Enhancements expedite clinician-to-clinician communication and enable hospitals to improve coordination of care
KNOXVILLE, Tenn.--(BUSINESS WIRE)-- PerfectServe, a clinical communications system for hospitals and physician practices, now offers speech-enabled services that allow clinicians to quickly connect with physicians and their extenders through voice commands.
With PerfectServe’s new speech-enabled service, nurses and physicians can dial a single number and say the name of any medical staff member to connect to them. If they want to reach a physician on-call but don’t know their name, they can simply say the name of their department (e.g., cardiology).
Jefferson Regional Medical Center, a 373-bed facility in Pittsburgh, Pa., is among the first hospitals to implement the latest version of PerfectServe with the new speech-enabled features.
“Fast and direct communications between physicians, nurses and other clinicians leads to good decisions and better care,” said Dr. Richard Collins, Jefferson’s vice president of medical affairs. “With PerfectServe, the response time of our on-call physicians has improved significantly. And many of our physicians like the fact that it’s so easy to use and helps them be more efficient.”
“Our nurses love PerfectServe because they no longer have to go looking through paper or online directories to find the right physicians and phone numbers,” said Louise Urban, vice president and chief nursing officer for Jefferson. “And instead of spending so much time on the phone, they now have much more time for their patients.”
PerfectServe facilitates fast, accurate and reliable communications because workflow rules, call schedules and contact preferences for every physician are built into the system. Hospitals can use its single network platform and directory to connect every medical staff member with easy access via voice, Web and mobile interfaces. The use of PerfectServe in hospitals addresses a long-neglected problem—the communication breakdowns that often occur when clinicians need to connect with on-call physicians. (For more on this topic, see “Connecting with Physicians: the Hospital Problem No One Talks About.”)
PerfectServe’s voice search capabilities have an 82 percent accuracy rate the first time a caller speaks a name and a 90 percent accuracy rate overall—performance figures that far exceed industry standards. In addition, PerfectServe continually fine-tunes the system’s ability to recognize names on the first call by analyzing caller behavior and call data, then expanding name phonetics to accommodate different accents, dialects and even personal nicknames.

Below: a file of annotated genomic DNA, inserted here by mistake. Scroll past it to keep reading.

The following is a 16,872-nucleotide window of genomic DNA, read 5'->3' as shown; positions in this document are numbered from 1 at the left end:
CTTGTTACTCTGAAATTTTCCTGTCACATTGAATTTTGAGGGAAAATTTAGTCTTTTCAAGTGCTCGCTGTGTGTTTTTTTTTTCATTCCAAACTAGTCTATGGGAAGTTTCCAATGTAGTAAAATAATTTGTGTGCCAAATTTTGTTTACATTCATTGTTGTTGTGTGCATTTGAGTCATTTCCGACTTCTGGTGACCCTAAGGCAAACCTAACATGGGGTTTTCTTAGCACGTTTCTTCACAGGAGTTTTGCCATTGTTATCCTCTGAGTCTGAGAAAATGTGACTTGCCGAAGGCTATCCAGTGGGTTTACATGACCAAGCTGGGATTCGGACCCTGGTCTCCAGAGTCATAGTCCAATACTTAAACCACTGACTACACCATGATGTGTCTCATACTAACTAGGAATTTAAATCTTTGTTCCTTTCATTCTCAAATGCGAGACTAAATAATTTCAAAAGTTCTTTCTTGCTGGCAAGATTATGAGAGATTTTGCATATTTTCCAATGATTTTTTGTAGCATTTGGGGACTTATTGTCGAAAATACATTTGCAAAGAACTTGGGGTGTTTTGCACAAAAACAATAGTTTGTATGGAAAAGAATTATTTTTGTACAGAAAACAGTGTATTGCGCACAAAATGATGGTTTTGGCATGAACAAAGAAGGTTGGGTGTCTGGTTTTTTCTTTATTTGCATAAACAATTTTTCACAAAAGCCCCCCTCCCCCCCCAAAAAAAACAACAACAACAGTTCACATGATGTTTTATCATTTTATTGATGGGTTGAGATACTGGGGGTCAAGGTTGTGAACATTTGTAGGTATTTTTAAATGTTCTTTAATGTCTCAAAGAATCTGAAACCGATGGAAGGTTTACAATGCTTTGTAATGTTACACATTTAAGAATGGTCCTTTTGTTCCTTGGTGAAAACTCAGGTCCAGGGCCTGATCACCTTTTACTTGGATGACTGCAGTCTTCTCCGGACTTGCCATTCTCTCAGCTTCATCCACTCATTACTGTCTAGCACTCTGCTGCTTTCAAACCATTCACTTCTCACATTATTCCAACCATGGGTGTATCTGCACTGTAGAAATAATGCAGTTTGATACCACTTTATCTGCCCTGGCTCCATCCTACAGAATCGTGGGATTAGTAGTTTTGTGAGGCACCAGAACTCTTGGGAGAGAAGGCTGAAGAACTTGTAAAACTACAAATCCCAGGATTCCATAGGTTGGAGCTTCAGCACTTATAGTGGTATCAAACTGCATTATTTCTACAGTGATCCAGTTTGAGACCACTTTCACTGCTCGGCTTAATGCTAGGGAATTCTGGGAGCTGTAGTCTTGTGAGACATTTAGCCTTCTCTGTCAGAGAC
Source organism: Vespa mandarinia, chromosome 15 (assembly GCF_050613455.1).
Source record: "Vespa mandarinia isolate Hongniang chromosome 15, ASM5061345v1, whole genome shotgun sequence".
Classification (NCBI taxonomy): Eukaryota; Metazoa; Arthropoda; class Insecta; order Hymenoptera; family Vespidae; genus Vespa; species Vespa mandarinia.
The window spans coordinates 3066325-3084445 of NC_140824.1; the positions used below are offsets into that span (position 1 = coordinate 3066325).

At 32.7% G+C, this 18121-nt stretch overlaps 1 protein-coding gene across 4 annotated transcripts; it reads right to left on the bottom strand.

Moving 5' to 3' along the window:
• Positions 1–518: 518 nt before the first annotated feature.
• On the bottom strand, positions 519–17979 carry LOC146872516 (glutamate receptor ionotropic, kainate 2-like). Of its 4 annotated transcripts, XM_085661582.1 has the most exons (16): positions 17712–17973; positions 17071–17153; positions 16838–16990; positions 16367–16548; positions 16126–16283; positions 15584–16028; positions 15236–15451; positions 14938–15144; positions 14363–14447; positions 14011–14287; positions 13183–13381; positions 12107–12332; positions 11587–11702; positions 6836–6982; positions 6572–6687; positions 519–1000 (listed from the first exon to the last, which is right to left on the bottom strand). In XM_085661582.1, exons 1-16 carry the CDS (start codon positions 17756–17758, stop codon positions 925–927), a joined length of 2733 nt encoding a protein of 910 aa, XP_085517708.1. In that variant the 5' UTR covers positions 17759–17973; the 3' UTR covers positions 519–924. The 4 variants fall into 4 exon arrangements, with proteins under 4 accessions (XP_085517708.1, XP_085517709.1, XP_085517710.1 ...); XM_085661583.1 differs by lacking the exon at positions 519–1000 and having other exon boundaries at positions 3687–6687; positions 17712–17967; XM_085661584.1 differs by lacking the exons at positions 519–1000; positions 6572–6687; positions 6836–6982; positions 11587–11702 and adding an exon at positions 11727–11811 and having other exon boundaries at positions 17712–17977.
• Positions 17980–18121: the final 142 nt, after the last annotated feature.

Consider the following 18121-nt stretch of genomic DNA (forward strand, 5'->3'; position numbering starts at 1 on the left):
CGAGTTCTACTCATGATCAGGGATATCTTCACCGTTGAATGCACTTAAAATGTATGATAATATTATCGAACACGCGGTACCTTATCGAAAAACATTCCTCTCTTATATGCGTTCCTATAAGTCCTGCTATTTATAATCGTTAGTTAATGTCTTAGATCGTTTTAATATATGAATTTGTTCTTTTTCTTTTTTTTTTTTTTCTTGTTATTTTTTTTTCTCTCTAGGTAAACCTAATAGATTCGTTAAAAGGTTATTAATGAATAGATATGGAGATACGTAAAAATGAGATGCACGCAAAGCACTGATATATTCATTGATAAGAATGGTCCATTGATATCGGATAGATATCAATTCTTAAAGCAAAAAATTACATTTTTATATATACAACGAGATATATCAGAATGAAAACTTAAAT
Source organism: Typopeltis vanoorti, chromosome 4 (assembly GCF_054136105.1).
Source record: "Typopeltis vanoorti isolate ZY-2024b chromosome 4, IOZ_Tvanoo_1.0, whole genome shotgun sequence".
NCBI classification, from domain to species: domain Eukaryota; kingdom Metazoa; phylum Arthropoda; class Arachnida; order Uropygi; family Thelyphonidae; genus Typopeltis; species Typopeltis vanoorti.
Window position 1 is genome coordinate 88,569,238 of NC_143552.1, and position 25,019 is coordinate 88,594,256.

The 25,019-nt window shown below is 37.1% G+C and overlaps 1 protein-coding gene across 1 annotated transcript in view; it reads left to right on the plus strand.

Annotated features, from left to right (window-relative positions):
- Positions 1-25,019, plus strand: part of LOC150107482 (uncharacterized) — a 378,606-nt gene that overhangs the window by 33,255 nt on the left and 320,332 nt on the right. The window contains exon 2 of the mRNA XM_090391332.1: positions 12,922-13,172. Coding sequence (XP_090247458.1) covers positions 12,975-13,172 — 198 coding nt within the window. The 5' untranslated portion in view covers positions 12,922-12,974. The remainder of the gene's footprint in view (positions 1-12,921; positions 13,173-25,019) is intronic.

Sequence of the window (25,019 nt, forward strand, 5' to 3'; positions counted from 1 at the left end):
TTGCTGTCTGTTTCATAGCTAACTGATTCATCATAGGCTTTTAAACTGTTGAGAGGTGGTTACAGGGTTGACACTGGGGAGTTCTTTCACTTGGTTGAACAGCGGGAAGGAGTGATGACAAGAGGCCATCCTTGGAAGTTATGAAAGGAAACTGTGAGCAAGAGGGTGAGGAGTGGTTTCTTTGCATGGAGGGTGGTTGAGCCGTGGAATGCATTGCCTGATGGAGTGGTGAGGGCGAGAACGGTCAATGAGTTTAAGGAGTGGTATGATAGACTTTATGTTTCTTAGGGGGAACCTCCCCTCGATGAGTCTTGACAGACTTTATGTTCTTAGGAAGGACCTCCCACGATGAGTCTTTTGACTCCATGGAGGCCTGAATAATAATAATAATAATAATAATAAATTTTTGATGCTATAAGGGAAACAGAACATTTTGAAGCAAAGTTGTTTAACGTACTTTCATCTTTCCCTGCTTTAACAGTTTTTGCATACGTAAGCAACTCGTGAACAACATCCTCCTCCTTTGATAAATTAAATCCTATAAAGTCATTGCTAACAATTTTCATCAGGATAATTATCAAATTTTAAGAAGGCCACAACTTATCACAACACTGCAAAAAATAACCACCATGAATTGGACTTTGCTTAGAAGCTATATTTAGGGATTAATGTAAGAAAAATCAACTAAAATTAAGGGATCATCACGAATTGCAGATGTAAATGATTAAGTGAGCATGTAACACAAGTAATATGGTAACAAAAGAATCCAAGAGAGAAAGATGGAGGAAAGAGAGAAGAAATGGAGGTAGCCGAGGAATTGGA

“This advanced voice recognition technology performs exceptionally well in identifying the caller’s intent and becomes more intelligent over time,” said Terry Edwards, chief executive officer of PerfectServe. “We are committed to continually enhancing our service offerings to help doctors and nurses save time and provide better care.”
The PerfectServe system links hospitals and practices in 138 markets across the U.S. and is used by nearly 14,000 physicians. It features intelligent voice, online and mobile solutions that give physicians control over their communications while enabling hospital clinicians and nurses to expedite and improve the coordination of care.
In the next several months, PerfectServe’s new Web interface will be released to enable clinicians to more easily contact physicians and patients and monitor the status of voice, e-mail and text messages.
PerfectServe is an intelligent clinical communications system that routes calls and messages to the right doctor, at the right time, while giving physicians complete control over how they are contacted. Based in Knoxville, Tenn., PerfectServe processes more than 30 million clinical communication interactions each year involving nearly 14,000 physicians. For more information, visit www.perfectserve.com.
Peter Duckler, HLB Communications, Inc.
KEYWORDS: United States North America Pennsylvania Tennessee
INDUSTRY KEYWORDS: Technology Software Telecommunications Practice Management Health Cardiology Hospitals General Health